Every year I look back as we ascend the first climb at the seemingly endless string of lights moving up the mountain. It is a sight I love. All these people out pushing themselves at 5 am on a December morning. It’s just a visually stunning thing to see, and I am not yet too tired too appreciate it at mile three.
After the early dark miles I found myself in around 20th place as I headed up the longest climb of the day at mile 15. There are about 30 switch backs all in a row here so I could see many of the runners ahead and behind me. Guys were hooting and hollering up and down the mountain at each other. Still lots of energy in the crowd.
Around mile 18 Jason Schlarb and Rivers Puzey passed me running pretty quick so I decided to hop on with them and roll up the hill. We passed a few runners along the way towards the top of the 2000 foot climb. Eventually I passed the Schlarb/Puzey train back and continued to be semi aggressive. I’d finished in the top 10 here once before and that was the goal again this year. There was lots of ground to make up on fast runners.
Mile 27-36 I would argue are the most difficult of the course. Steep ups and downs with lots of stairs highlight this part of the race. This is also where I began to feel the symptoms of the dreaded “bonk” come on. It’s a rather ominous feeling, lightheaded, stomach pissed. I was in about 14th place during this section and though I felt as if my race my take a downward spiral no one seemed to be passing me, nor was I passing any other 50 milers. It was a limbo of sorts with my race hanging in the balance.
I decided to stop eating for a bit as I didn’t seem to be digesting anything. A risky tactic, but one that has worked before. The mental and physical low decided to subside just in time and by mile 36 I felt much better, stronger and ready to put in a big push to the finish.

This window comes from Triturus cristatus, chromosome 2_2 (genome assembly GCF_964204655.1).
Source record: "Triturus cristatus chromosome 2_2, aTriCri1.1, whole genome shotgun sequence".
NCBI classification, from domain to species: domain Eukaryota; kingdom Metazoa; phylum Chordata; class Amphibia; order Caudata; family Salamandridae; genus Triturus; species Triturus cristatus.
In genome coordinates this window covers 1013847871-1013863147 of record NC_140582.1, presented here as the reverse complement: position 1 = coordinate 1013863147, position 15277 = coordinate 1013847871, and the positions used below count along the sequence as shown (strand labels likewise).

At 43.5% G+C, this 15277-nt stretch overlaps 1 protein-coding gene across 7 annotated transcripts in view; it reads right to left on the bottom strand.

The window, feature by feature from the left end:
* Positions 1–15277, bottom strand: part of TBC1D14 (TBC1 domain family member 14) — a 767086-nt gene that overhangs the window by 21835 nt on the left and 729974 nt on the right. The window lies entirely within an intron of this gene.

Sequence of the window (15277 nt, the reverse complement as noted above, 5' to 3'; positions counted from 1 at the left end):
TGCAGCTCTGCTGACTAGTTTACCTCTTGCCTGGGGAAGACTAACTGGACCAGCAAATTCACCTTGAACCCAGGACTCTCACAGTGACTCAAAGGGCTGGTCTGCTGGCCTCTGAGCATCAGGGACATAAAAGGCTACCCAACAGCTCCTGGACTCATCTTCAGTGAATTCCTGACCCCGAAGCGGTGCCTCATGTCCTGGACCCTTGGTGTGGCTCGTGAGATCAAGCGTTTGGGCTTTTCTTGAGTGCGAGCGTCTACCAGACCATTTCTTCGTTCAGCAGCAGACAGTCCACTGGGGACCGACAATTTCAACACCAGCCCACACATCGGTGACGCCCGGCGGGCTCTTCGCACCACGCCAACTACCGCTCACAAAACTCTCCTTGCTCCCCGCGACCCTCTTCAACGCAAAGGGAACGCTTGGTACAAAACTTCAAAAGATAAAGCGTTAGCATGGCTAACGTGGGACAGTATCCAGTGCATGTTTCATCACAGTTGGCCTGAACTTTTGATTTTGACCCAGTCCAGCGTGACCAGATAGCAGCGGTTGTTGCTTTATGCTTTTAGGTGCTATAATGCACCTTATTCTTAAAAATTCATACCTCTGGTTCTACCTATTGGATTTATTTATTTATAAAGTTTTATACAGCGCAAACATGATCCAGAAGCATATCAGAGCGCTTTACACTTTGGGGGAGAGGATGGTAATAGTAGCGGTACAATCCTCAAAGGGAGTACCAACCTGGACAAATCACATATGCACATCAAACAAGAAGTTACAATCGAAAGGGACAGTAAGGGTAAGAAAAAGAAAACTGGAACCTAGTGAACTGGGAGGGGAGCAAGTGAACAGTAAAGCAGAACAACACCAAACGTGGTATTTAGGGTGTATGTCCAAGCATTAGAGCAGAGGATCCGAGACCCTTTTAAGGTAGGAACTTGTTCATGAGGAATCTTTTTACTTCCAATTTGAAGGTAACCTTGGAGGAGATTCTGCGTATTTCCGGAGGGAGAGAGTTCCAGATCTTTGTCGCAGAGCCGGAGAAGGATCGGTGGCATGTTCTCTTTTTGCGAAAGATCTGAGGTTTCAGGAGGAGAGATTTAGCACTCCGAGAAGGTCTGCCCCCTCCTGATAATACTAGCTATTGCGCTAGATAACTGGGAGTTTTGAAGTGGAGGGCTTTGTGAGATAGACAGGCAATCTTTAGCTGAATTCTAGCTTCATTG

The Tennessee Valley aid station is at mile 44 with only one climb and descent left. I was in the dreaded 11th position. There are crews and crowds here. Lots of energy to be gained. I asked how far ahead 10th place was. My parents told me I had 3:30 minutes to make up; a tall order with so little trail left to run. But I really wanted that last spot.
A blanket clad Rickey Gates lurking
Coming up the last dirt road climb I could see loads of other runners. The problem was they were all in the 50k or the marathon races. It can be very hard to tell if any of them might be a 50 miler. Luckily I got some good info from one of the 50k runners a ways back that the guy ahead of me was wearing a royal blue shirt. This proved valuable when I finally did see a very distinct shirt running up ahead. That gave me the remaining energy that I needed to push hard all the way up the hill and make the pass into 10th right as we had begun the smooth 3 mile descent into the finish. I had to force myself to not look back until the very end (runners feed on those who turn their heads behind them).
Finishing TNF 50 in 10th place, 6 hour and 45 minutes was a good way for me to end my 2015 season. It has been one filled some ups, and some hard setbacks, but nonetheless I am still doing what I love to do; running, training, and racing in the mountains.
Check out the Strava Data if you are interested.
I am excited for what 2016 will bring. It seems like every year gets filled with way more than a year should fit. I will continue to be a member of the Nike Trail squad and I’ll be looking to race in the early season at Black Canyon 100k in February and Lake Sonoma 50 mile in April where the second edition of the USA Ultra Team Invitational will be held. Hope to see some of you all down the road out on the trails!